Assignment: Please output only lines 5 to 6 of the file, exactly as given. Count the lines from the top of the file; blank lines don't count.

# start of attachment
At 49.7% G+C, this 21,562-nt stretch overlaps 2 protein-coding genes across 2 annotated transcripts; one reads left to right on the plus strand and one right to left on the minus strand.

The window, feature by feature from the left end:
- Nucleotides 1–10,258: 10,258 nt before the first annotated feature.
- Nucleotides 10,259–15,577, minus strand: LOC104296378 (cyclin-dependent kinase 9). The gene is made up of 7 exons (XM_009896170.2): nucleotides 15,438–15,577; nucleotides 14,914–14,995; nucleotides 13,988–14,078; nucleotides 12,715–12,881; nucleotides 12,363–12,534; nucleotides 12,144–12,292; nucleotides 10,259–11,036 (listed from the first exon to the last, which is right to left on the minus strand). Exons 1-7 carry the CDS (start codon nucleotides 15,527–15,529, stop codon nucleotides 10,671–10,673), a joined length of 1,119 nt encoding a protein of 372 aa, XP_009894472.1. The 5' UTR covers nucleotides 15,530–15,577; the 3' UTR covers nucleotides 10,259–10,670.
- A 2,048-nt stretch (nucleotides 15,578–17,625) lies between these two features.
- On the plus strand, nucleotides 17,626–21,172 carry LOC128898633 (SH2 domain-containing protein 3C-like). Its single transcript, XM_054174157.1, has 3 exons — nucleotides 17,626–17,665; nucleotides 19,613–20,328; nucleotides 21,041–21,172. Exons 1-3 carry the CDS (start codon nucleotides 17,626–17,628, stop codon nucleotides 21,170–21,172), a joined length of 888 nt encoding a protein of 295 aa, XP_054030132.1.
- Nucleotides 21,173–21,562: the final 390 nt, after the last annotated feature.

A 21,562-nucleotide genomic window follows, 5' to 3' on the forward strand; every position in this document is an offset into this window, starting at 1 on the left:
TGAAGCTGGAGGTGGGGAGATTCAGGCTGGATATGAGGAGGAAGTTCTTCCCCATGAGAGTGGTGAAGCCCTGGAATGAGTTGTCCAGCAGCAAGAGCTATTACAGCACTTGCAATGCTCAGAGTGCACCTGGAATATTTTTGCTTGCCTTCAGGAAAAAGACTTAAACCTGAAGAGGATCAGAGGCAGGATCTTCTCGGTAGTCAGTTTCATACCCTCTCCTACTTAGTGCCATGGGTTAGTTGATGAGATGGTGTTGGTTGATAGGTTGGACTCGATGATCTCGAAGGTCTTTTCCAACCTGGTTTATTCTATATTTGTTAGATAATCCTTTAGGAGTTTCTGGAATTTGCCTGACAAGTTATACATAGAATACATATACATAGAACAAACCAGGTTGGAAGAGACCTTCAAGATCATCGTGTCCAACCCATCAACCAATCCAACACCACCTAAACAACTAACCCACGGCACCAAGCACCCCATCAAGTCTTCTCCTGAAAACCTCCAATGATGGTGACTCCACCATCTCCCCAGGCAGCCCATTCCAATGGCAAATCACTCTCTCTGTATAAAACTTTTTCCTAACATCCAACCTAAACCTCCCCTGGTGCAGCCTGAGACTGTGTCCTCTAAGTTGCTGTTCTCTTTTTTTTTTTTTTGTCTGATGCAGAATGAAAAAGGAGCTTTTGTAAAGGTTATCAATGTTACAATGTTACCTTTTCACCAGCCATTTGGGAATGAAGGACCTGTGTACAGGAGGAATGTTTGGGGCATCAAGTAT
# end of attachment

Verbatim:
- A 2,048-nt stretch (nucleotides 15,578–17,625) lies between these two features.
- On the plus strand, nucleotides 17,626–21,172 carry LOC128898633 (SH2 domain-containing protein 3C-like). Its single transcript, XM_054174157.1, has 3 exons — nucleotides 17,626–17,665; nucleotides 19,613–20,328; nucleotides 21,041–21,172. Exons 1-3 carry the CDS (start codon nucleotides 17,626–17,628, stop codon nucleotides 21,170–21,172), a joined length of 888 nt encoding a protein of 295 aa, XP_054030132.1.